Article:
Focal Points Blog

Don’t Blame Shariah for Honor Killing

Afghanistan Court

In the New York Times, Rob Nordlund has been covering the story of young Afghan couple Zakia and Mohammad Ali, who, after eloping in March, have been on the run from her family. Since Zakia refused her father’s first choice for a husband, they fear her family will make her the victim of an “honor” killing. On May 3, in a piece about them and a young woman who was the apparent victim of an honor killing, he wrote:

Neither Amina nor Zakia and Mohammad Ali did anything against the law — or, more specifically, against two of the legal systems in effect in Afghanistan: the body of civil law enacted over the past decade with Western assistance, or the classic Islamic code of Shariah that is also enshrined in law. Both protect the rights of women not to be forced into marriage against their will.
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Unbroken Chain of Repression: From Mubarak to Morsi to the Military

Egyptian military

The Egyptian military preparing to confront demonstrators

For Dr. Mohamed Mukhtar Gomaa, the Egyptian Minister of Islamic Religious Trusts, religious affairs, Islam and politics should not mix. Dr. Gomaa who was attending the Conference on the Dialogue Between Civilizations and Cultures in Bahrain this week told me during my interview with him that “Islam should not be part of politics because the role of religion should only be about preaching a moral public life and for the betterment of society. We should advocate a centrist form of Islam especially that of Al Azahr, which is the center of Islamic learning in Egypt and across the Islamic world.”

Mr. Gomaa argued that  politics and power are corrupting therefore religion should stay away from politics and power. The frame of reference of Mr. Gomaa here is the political crises that are currently dividing Egypt between those who support the Muslim Brotherhood and president Mohamad Morsi ― who was deposed from power on June 30th 2013 by the Egyptian military after a mass protests broke out against it ― and those who support the military takeover of power in a coup that took place few days later.
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The Climate Change Fight Might Be Better Off Without Joe Q. Public

Global warming

In an opinion piece at the Bulletin of the Atomic Scientists, Dawn Stover recently wrote:

Apparently most Americans have not only lost interest in learning about what’s happening to our world, but are actively repelled by the very mention of this world.

Take a moment to let that sink in before we proceed. Ms. Stover again:

In a recent interview published by Grist.org, marketing expert David Fenton of Fenton Communications said he tells environmental groups not to use words such as “planet,” “Earth,” or “environment.” … Even “sustainability” has become a dirty word in many circles. As the Southern Poverty Law Center explains in a new report, conspiracy theorists have “poisoned rational discussion” by spreading falsehoods about the United Nations’ innocuous (not to mention nonbinding) Agenda 21 global sustainability program.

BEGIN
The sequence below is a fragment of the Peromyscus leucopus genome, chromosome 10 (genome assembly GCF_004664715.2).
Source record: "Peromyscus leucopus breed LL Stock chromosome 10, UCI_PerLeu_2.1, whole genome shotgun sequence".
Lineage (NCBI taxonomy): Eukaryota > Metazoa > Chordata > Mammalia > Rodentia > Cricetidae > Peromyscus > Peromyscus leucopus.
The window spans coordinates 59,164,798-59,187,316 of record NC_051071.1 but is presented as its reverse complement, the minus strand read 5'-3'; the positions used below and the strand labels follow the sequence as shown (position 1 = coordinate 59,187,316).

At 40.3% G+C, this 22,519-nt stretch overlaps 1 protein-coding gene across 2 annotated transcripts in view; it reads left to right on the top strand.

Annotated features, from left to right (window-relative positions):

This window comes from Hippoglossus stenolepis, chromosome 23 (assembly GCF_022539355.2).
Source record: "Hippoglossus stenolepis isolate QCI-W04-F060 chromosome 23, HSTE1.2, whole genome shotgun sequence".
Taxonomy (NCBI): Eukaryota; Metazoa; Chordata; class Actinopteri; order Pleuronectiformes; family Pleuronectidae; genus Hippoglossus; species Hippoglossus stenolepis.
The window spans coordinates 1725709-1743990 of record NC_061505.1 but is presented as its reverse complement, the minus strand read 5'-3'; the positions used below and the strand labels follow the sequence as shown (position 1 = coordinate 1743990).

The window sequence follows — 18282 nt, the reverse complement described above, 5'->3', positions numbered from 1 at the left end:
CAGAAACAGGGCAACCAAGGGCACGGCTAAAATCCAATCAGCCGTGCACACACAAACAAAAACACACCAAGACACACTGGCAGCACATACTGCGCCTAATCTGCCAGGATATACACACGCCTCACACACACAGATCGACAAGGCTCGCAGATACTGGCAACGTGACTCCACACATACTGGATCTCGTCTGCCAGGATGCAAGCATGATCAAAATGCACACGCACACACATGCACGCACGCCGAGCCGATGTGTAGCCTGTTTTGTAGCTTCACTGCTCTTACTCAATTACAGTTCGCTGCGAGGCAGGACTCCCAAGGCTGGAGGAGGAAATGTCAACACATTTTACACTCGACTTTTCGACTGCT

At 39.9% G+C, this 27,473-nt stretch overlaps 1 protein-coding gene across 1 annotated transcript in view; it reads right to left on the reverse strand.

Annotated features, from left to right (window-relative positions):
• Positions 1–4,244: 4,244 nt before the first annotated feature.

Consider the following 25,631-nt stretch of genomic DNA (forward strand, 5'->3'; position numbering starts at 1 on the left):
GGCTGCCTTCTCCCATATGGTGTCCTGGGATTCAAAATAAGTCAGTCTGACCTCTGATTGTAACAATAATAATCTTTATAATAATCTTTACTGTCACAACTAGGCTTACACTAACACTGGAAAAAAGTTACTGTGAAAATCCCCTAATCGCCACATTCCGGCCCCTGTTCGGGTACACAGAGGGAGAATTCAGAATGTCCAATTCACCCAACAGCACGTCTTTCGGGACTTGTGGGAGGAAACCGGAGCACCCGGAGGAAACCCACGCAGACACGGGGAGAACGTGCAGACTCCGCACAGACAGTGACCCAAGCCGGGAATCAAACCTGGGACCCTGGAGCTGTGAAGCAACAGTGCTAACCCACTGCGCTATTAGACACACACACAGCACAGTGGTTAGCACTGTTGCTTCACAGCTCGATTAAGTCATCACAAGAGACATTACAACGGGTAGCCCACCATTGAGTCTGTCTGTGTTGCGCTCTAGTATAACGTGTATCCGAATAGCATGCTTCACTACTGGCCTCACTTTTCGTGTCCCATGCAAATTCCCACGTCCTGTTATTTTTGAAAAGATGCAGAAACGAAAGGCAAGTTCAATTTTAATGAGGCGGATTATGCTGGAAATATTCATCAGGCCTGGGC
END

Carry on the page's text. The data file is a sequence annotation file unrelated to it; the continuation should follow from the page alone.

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Toward a Roma Cosmopolitanism

Nicolae Gheorghe

Nicolae Gheorghe

Cross-posted from JohnFeffer.com.

Last August 8, the great Romanian sociologist Nicolae Gheorghe passed away. He was only 66. I first met him in 1990, when he was just embarking on his project of elevating Roma issues to the highest level of European politics. Because he spoke English and had an academic background, he was often the lone Roma representative in European human rights meetings or on TV panel discussions. He worked on Roma issues at the Council of Europe, at the EU, at the UN, and for many years at the Organization of Security and Cooperation in Europe.

I saw him again, and for the last time, in Budapest last May. He was very sick, in the late stages of colon cancer, and he moved with great difficulty. And yet he had pushed himself to travel from Italy to Hungary to be part of a seminar and book launch with his comrade-in-arms Andras Biro at the Central European University. The book, From Victimhood to Citizenship, is a dialogue among several people in or knowledgeable about the Roma community, and it provides an opportunity for Gheorghe to reflect on his own work and the contrasting views of others. He used his trip to Budapest to speak with a wide variety of people, including Roma students at Central European University. I managed to interview him in the lobby of his hotel on the morning before he was to return to Italy where he was staying with his sister. His day was scheduled with back-to-back meetings, and even his trip out to the airport was an opportunity for a conversation. He seemed to know that he did not have much time left, and he was determined to squeeze as many interactions as possible into his day – with old friends, new faces, and even just passing acquaintances like me.
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Can Bahrain Lead the Arab World in Religious Tolerance and Democratic Reform?

Bahraini Minister of Justice and Islamic affairs Khalid Bin Ali Bin Abdulla Al Khalifa

Bahraini Minister of Justice and Islamic affairs Khalid Bin Ali Bin Abdulla Al Khalifa

Speaking with the Bahraini Minister of Justice and Islamic Affairs His Excellency Sheikh  Khalid Bin Ali Bin Abdulla Al Khalifa in Manama recently during the conference on “Dialogue between Civilizations and Cultures” was to say the least full of surprises.